Book Club: Art and Memory


There’s a theme in literature that explores the powerful connection between art and memory. The best example I know of is Margaret Atwood’s Cat’s Eye, otherwise known as my favorite book. But it’s something we all experience. I can’t always remember the fashion or music of a certain time in my life, but I can tell you want I was reading and how it affected me.

The Madonnas of Leningrad, by Debra Dean, takes the connection between art and memory and lets it casually supplant everything else in the characters’ lives. As Marina’s memory dissolves with age, she recalls her time in the Hermitage Museum of Leningrad during World War II. Flashback is tricky. It has to be used wisely, but like the best books that alternate points of view, the important trick is to make both time periods engaging enough that the reader gets a little anxious when you change the channel, then they find themselves captivated by the new chapter before you reverse course again. Dean manages Marina’s past with a delicate touch and a compelling perspective, but each time you find yourself in Marina’s present, you are anxious to get back to the past.

As with so many recent entries in literary fiction, Madonnas is a brief book, only an inch thick and 228 pages. Yet it captures important turning points in a human life. If good writing is “life with all the boring parts taken out,” then Dean accomplishes her goal. Not that the book is all action, plot, or event. Little touches run through the narrative, humanizing moments that reinforce the difference in the chronology. Unfortunately these grounding elements are also some of the weaker points in the narrative, though still they manage to help tease out the mystery. In a way, the chronological shifting also hurts the book’s plot, as you know certain outcomes are inevitable: Marina and her husband Dmitri will survive the war. They will be reunited. Still, Dean had my full attention for most of this novel. She drew me in with the vignettes on art, digressions into discussions of the museum’s missing treasures.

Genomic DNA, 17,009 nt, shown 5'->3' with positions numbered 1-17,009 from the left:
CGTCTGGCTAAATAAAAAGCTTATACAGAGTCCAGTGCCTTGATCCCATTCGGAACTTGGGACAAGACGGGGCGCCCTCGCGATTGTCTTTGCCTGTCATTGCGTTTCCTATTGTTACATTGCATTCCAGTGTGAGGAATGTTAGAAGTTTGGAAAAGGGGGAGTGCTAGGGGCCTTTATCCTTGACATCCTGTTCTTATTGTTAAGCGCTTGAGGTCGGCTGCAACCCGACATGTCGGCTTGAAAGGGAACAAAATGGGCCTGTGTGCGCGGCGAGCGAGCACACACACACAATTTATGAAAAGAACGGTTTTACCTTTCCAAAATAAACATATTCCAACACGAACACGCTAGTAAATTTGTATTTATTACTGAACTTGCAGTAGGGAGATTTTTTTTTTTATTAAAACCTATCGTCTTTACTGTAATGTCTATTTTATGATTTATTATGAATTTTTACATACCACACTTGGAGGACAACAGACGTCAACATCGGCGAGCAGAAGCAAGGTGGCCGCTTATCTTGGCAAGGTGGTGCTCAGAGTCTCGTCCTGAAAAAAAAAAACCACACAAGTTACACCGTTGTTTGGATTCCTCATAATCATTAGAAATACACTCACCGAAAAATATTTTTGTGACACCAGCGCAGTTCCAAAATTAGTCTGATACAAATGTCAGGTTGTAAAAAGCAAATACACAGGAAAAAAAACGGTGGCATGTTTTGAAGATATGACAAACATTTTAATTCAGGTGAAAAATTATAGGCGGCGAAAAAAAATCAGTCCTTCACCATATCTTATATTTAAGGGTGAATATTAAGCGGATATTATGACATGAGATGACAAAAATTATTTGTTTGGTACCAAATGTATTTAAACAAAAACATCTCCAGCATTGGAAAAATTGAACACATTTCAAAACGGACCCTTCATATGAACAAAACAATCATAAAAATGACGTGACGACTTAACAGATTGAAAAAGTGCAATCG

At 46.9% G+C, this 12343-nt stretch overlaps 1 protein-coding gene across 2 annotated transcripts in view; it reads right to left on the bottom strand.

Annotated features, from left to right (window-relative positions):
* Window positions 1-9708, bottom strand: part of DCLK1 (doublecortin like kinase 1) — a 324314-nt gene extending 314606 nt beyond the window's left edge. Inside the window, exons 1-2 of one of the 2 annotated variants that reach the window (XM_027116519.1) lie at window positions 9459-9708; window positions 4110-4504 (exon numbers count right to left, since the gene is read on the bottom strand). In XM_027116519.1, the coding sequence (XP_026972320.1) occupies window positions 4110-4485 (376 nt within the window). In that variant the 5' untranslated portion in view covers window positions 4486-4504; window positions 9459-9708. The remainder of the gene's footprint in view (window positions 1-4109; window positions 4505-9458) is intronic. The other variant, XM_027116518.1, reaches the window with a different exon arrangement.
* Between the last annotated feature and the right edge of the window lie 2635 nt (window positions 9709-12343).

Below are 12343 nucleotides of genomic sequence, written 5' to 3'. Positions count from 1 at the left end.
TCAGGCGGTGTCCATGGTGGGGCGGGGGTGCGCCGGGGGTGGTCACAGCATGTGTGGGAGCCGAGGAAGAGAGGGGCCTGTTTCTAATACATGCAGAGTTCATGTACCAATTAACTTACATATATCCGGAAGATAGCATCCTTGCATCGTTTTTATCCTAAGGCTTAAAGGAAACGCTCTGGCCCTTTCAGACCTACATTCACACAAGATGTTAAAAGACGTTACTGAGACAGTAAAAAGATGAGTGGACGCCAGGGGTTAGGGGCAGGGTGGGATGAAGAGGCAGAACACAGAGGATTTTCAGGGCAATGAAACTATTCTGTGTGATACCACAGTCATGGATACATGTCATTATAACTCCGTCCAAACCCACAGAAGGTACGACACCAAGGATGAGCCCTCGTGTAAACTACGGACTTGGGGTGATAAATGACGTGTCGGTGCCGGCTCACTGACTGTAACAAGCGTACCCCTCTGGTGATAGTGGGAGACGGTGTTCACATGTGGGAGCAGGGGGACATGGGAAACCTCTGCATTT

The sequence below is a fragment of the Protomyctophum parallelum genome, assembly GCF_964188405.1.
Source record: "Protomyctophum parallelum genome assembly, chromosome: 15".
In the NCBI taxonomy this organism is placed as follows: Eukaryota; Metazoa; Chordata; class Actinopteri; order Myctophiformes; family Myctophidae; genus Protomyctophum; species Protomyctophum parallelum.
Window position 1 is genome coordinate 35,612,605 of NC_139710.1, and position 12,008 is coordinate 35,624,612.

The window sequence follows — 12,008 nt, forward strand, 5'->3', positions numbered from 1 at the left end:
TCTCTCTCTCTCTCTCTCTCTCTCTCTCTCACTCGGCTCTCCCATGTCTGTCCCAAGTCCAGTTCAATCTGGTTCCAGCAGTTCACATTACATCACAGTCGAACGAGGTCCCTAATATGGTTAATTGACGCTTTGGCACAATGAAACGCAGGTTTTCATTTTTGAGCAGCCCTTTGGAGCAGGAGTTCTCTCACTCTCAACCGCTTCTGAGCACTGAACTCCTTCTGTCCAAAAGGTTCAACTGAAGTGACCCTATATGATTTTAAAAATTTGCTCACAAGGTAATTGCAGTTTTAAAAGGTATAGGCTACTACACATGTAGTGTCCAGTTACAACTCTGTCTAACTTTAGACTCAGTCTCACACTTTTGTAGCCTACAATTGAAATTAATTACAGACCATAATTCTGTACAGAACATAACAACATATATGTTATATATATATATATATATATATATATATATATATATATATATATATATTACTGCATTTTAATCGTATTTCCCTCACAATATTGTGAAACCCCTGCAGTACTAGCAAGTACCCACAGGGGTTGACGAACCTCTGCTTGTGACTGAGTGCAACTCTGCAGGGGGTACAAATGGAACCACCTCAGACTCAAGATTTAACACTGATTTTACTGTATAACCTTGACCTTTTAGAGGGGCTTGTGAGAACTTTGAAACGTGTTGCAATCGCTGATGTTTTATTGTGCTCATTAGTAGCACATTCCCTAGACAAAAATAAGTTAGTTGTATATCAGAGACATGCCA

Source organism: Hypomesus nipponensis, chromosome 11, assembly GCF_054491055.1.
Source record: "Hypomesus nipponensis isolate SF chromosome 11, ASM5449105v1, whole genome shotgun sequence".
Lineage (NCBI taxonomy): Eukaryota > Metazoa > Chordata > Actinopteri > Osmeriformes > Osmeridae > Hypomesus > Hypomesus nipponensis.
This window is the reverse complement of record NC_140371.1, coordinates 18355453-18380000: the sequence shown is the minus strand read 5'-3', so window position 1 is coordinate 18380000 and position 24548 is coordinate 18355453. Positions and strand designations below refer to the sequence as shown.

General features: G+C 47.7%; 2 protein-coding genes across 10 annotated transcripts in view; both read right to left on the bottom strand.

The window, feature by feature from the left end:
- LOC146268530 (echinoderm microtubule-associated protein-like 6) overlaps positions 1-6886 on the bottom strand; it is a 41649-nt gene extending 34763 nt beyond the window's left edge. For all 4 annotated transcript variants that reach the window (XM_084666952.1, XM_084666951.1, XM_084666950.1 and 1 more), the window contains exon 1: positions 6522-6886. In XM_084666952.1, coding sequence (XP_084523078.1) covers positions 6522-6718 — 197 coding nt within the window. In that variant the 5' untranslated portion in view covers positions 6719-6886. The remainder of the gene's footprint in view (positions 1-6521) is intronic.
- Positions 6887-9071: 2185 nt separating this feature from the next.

Madonnas is a touching, memorable little book, but I have to echo Alfred’s comment that the daughter’s point of view was a distraction. It made me wonder what history is slipping away from us as our grandparents pass. What learning techniques? What arts? A vast history of personal experience slips constantly away from us, ineffable, and ever eroded. It made me want to sit down with my grandfather and ask him to poor out his own memories of the War before they vanish.

2 thoughts on “Book Club: Art and Memory

  1. Alfred Utton says:

    Your mentioning your grandfather reminded me of my own grandfather’s recollections of the war. Before he died, my granddad would tell the same stories from his experiences in Europe over and over, usually to people who had heard them many times before. It was obvious he didn’t recall have told them. Was the war still present for him? Was he trying to relive past glory or work through past trauma? Why remember the stories with such detail but not who’d heard them before?

    The worst part was looking up and seeing Grandma’s reaction, because she’d heard those stories hundreds of times. But she never said anything to stop him. Her love for him was as apparent as his inability to (help but) remember.

  2. What a powerful, and truly sad memory for you. That level of patience on her part speaks to the depth of her love and character.

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